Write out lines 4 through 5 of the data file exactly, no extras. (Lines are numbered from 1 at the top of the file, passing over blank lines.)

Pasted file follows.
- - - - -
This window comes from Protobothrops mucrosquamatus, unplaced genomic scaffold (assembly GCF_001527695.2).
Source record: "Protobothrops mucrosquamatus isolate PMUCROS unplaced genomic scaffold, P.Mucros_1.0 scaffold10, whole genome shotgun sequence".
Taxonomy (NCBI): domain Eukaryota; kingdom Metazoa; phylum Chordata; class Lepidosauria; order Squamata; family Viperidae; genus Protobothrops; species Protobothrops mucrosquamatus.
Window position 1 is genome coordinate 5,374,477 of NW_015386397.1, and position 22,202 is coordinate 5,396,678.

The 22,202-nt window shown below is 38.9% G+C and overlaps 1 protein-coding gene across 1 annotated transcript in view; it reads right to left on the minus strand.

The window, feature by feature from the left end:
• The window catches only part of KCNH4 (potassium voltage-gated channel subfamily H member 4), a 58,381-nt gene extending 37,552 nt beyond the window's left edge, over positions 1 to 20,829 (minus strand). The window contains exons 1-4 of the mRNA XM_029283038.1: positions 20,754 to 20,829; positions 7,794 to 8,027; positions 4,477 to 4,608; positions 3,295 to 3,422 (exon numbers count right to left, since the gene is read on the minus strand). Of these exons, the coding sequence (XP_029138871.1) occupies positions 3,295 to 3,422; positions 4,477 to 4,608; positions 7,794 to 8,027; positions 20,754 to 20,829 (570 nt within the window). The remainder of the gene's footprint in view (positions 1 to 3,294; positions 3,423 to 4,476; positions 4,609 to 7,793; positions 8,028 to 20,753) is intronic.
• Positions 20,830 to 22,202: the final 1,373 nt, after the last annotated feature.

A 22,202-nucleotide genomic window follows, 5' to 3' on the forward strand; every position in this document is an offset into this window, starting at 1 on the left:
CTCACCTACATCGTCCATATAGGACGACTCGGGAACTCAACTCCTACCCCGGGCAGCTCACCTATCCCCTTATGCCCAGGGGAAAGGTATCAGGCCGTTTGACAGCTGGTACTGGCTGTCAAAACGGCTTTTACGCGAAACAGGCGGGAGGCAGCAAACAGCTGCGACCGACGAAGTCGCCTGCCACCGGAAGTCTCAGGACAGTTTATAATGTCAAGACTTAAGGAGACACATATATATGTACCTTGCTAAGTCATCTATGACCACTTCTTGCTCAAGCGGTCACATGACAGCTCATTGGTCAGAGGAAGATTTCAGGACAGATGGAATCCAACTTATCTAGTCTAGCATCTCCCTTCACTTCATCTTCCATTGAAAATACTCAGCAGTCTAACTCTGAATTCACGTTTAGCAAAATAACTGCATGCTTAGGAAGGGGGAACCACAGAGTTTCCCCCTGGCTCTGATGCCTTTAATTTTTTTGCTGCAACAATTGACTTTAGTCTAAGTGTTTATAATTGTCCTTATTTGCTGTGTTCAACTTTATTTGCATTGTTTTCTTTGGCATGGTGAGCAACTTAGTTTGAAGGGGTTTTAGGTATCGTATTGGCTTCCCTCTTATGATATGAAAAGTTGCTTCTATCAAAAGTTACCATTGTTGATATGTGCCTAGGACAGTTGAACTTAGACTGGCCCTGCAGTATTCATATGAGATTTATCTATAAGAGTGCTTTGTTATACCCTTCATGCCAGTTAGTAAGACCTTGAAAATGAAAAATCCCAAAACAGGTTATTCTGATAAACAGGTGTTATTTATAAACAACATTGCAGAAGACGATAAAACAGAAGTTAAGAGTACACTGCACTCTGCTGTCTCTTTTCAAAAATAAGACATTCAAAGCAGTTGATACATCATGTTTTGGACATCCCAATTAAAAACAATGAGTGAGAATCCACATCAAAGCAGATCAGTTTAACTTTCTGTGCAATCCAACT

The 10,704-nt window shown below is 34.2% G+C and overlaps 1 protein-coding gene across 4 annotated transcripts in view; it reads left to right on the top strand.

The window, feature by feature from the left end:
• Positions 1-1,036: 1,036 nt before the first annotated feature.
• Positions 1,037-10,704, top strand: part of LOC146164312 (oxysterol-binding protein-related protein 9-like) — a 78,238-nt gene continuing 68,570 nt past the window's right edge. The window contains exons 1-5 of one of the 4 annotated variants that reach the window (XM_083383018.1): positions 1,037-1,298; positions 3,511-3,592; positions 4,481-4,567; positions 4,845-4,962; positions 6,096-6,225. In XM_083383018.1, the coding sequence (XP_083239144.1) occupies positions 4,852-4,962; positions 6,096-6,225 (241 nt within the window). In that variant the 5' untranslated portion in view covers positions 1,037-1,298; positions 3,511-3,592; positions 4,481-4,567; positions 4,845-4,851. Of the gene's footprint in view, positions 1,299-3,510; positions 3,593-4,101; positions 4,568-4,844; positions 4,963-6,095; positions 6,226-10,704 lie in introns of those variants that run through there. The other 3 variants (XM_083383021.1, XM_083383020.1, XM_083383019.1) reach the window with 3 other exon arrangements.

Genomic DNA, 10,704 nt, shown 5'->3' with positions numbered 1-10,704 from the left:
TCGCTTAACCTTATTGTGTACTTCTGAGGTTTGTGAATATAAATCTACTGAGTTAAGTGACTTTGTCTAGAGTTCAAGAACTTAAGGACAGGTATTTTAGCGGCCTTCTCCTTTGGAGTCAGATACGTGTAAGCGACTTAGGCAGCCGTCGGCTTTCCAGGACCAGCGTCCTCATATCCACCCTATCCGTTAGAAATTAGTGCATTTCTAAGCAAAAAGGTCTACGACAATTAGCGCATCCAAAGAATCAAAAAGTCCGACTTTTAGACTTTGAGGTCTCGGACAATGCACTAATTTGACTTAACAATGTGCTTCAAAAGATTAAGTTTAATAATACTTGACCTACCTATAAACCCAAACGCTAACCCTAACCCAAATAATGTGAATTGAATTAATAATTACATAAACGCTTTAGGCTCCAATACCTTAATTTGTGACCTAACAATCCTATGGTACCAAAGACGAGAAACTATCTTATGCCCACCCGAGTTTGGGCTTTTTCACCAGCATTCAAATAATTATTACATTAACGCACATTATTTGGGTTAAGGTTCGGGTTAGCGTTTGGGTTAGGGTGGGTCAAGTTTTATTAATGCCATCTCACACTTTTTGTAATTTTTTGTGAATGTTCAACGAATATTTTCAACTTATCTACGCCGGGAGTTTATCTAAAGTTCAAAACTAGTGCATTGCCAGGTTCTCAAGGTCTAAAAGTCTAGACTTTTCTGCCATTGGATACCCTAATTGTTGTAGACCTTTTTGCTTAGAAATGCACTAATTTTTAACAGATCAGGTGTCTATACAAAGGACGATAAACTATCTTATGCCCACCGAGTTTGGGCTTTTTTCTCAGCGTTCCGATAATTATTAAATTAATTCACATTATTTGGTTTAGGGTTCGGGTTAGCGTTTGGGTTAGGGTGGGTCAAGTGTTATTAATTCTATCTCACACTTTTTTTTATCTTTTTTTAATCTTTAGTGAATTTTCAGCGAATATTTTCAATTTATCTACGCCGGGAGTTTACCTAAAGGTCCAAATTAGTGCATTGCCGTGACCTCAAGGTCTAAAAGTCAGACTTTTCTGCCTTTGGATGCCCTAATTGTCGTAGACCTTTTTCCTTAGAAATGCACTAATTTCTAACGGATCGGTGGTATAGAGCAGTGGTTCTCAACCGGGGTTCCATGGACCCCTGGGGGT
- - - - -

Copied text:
Window position 1 is genome coordinate 5,374,477 of NW_015386397.1, and position 22,202 is coordinate 5,396,678.

The 22,202-nt window shown below is 38.9% G+C and overlaps 1 protein-coding gene across 1 annotated transcript in view; it reads right to left on the minus strand.